Americana: A great inland sea

July 29, 2018

The Ojibwe Native Americans called it Gitchi–Gami or Kitchi Gami. Henry Wadsworth Longfellow wrote it “Gitche Gumee” in the “Song of Hiawatha.”

French explorers named it “The Sea Above” (Lake Huron) and the British anglicized it into Lake Superior. It is “superior” both for being the northernmost of the Great Lakes and for being the largest freshwater lake by surface area in the world.

There’s so much water in Lake Superior that if you flattened out the mountains, Lake Superior could cover both North and South America with a foot of water.

I first glimpsed it at its westernmost point and most inland port, Duluth, Minnesota. Ships and docks and cargo wharfs make it seem every bit a seaport.

As we followed the shoreline to the east, I was enchanted by the scenic highways. Evergreens mix with maples, aspen, birches and others delight the eye while blueberries, raspberries, huckleberries and wintergreen delight the palate. Wild rice and cattails crowd the marshy areas.

It was the wild rice that brought the Native Americans to settle along Gitchi-Gami. Legend says that they once lived far to the south and a prophet told them they must travel north until they found a land where food grew on water. When they found the reedy plant with long black seeds growing along the shores of a huge inland sea, they claimed it as their home.

Wild rice is not rice at all, but a member of the reed family. It was traditionally harvested by gliding a canoe into the stand and tapping the wild rice so it falls into the bottom of their canoe. Much of the seed falls into the water, providing for the next year’s crop.

Jeff and I started our Great Lakes adventure with a kayak trip in the area around the Apostle Islands in Wisconsin. They got their name because there were thought to be 12 of them. There used to actually be 23, but now there are 22 because a little one got washed away in a storm. Waves on Lake Superior are regularly recorded at 20 feet and even 30-foot waves have been recorded.

In the winter, much of Lake Superior freezes over. The region around the lake regularly records more than 20 feet of snow.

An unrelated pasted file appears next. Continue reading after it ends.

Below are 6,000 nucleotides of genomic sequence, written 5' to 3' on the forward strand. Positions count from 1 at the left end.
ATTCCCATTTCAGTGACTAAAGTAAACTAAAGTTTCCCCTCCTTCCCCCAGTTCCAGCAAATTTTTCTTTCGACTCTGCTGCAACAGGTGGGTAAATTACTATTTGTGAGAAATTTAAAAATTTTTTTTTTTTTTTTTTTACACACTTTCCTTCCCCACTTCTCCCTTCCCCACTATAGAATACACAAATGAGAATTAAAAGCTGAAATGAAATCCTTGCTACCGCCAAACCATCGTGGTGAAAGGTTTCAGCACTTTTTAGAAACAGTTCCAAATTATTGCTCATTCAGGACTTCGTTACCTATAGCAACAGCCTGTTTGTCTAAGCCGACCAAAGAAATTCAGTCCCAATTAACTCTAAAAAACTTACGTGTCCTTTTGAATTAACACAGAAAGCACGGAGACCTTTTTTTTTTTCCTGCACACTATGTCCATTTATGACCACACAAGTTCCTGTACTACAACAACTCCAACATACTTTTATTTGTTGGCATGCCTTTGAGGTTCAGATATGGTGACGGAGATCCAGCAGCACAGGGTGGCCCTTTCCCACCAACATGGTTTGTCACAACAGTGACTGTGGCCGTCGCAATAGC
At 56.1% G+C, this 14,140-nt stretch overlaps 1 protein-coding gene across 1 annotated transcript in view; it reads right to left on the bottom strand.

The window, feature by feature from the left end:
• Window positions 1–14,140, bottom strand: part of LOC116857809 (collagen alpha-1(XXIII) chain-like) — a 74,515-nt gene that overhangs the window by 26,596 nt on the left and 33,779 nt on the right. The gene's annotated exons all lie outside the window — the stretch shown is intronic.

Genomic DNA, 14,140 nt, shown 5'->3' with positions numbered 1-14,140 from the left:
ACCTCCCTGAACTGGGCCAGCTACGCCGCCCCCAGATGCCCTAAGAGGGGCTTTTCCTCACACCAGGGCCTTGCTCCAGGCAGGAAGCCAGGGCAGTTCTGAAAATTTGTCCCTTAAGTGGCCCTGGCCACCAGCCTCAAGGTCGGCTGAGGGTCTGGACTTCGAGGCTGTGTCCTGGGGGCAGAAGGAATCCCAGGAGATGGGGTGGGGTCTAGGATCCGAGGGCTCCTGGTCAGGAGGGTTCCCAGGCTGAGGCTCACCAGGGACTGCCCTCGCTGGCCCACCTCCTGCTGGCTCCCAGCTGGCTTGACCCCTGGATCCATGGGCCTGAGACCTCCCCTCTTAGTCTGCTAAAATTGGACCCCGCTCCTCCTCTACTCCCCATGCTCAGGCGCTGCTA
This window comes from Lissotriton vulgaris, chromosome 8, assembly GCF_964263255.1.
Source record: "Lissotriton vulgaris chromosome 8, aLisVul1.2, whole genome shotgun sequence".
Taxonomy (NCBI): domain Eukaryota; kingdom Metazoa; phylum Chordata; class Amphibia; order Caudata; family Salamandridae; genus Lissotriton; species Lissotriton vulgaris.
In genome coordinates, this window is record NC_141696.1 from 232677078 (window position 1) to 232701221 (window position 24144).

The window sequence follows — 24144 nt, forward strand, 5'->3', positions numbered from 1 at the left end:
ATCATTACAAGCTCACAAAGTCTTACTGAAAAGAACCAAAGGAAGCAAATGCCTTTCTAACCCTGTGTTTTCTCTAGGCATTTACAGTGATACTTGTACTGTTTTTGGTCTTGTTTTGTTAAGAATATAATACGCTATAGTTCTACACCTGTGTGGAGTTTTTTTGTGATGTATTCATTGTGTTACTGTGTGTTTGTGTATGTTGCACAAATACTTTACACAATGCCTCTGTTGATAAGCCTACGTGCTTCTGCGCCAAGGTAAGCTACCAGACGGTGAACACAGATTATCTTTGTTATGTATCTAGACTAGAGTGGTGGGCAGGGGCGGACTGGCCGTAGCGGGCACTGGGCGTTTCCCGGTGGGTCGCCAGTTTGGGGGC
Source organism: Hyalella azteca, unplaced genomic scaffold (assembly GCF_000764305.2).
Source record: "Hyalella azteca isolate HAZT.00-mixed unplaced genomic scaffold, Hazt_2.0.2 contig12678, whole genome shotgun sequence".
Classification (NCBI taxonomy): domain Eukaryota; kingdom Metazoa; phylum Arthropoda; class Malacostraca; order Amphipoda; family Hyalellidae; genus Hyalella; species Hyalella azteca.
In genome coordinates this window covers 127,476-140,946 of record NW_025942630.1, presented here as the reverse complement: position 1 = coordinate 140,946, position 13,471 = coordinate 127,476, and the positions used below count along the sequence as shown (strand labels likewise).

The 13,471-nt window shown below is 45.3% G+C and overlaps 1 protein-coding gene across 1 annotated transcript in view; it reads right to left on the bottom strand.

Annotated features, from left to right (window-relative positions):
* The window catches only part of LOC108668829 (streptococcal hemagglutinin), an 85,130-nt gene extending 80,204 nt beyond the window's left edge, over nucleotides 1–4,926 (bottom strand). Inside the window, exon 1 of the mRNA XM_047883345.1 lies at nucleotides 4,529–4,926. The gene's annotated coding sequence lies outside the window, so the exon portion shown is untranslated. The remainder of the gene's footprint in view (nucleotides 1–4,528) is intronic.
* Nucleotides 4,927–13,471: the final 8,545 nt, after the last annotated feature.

Except after summer storms, the water is clear and clean, sparkling green along the shore. We had signed up with Living Adventures Outfitters for a kayak tour of the Apostle Islands National Lakeshore. We wanted to explore the sea caves on the south shore.

The kayaks required a skirt, worn over the paddler’s shoulders, that hooks around the lip around the opening. Jeff rode in the back and operated the rudder with his feet.

There was enough chop to make the ride fun and navigating into the narrow caves, through the turns and rooms a little exciting. We nudged into the dark crevices not minding the showery water from above. As the waves increased, so did the schlop, gargle and schnork sounds as they shlobbed into the nooks and bowls weathered into the sandstone cliff.

Trees twist and scrabble to keep a foothold as the top edges of the cliffs erode away. In the winter, sometimes the lake freezes solid and the caves turn into natural ice sculptures. Nearby towns blossom to life as tourists pour into them to explore the ice caves on foot.

The face of the shoreline is constantly changing. Shortly after we paddled under a majestic arch in the area the guide called The Cathedral, a chunk of stone the size of a watermelon plunged into the water. Timing is everything!

In one cave, an arch has formed underwater and though the room above the water is very dark, (especially on an overcast day like the one when we were there), the sunlight slants through the arch underwater like a backlit aquarium.

Agates, jasper, quartz and other colorful stones line almost every beach. We saw a bald eagle perched near her nest.

The Apostle Islands National Lakeshore boasts majestic and intriguing scenery and lures adventure seekers.

Only in America, God bless it.

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